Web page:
But there‟s no accounting for taste.
Concrete Toronto: A Guide to Concrete Architecture from the 50s to the 70s  – a publication for cement enthusiasts – considers it an architectural gem: “The Polish Combatants Association Branch No. 20 offers expressive institutional Brutalism on a quite residential scale. Floating on piers over a sunken, open-air parking lot, the compact bulk of the building houses offices, restaurant and banquet hall, and remains a lively staple for the Polish community. A cast-in-place frame, and rugged precast „corduroy‟ concrete panels, have made the building a neighbourhood landmark within its Victorian surroundings….”
The Murray House and the Edelweiss Club
Right across from the Polish Club, on the opposite side of Beverley (at No. 207, on its NE corner with Cecil), there stands today an upscale complex of townhouse condominiums, completed in 2012.
This modern housing block elbows itself out a bit rudely into Beverley, past its elegant Victorian neighbours. Its design is a bland, unimaginative riposte to the „brutal statement‟ made by the Polish Hall over the road. The newborn 207 Beverley sits on the former site of a once vibrant, celebrated local institution
Nos. 205 & 207 Beverley had been the site of two separate Victorian homes from the 1880s well into the 1930s, occupied by a succession of professional households. From the 1940s to the 1970s, a one-storey kosher banquet and meeting hall called Murray House stood on the double lot. With its four dining rooms, it was a popular venue for the downtown Jewish community‟s gala events, association dinners, family celebrations (weddings, birthdays, bar mitzvahs, etc.) and cultural performances and social gatherings of all kinds. Its main nearby competitor was the more upscale Chudleigh House, 136 Beverley, now the Italian consulate.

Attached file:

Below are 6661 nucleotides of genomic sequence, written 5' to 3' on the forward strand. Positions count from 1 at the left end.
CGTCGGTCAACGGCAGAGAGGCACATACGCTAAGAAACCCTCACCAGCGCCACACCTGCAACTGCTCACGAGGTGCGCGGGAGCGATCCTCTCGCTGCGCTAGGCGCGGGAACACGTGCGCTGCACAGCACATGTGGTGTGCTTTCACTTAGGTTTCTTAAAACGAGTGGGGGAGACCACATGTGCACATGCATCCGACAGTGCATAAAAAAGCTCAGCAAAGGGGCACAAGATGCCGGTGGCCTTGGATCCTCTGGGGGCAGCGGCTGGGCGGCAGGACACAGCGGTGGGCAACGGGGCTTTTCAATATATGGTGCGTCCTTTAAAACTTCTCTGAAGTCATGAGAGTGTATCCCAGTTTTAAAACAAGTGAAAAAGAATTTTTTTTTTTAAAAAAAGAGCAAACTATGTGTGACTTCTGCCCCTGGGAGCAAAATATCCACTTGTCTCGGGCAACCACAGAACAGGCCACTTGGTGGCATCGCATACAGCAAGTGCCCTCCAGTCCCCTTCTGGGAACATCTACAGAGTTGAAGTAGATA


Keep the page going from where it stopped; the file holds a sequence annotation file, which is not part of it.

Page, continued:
In the late 1960s, as its clientele dwindled, the building was sold to the Austrian Club Edelweiss, a social and cultural organization of Austrian immigrants to Canada, established 20 years earlier as an offshoot of the post-war Canadian Society for Austrian Relief. As with the Polish Hall, it‟s unclear why this area of Toronto was chosen, as most German and central European settlement was further west, around High Park and South Etobicoke. But there had been a big influx of Hungarian refugees into the Spadina area after the 1956 Soviet intervention. Their homeland territory and culture overlapped with that of Austria, whose eastern region (Burgenland), close to the Hungarian border, was the main social base for Club Edelweiss. It functioned as a banquet hall for this community. The old Murray House interior was revamped to resemble an Austrian Bierkeller, and its licensed restaurant and bar were opened to the general public for lunch and schnitzel dinners. Steelworker classes walked over there for lunch from 25 Cecil. The Alpine interlude was relatively short-lived, however, and it was forced to close its doors in the late 1980s.
Eventually No. 207 Beverley re-opened as a nightclub, The Study Hall or Student Hall, run by a retired Toronto cop, aimed mainly at the young university crowd. It encountered licensing problems, amid complaints from neighbours about noise, fights, drugs and uncontrolled „raves‟. A fire in the late 1990s finally put it out of business, and the premises stood derelict for another decade, a boarded-up, flyer-pasted, graffiti-covered shell. By 2009, as the gentrification-driven property market scaled dizzy heights, its owner decided to cash in, to demolish, and to convert to condo townhouses. The units, listed for sale at close to $1 million each, sold out quickly.
The Hydro Block
They don‟t shout it out, but the modern housing units at Nos. 5-11 Cecil, at the eastern extremity of the Street, south side, deserve an asterisk beside their doorways. They result from a remarkable episode in Toronto‟s recent social history, and constitute a small corner of a site which has been justly flagged by the City for significant architectural and cultural heritage.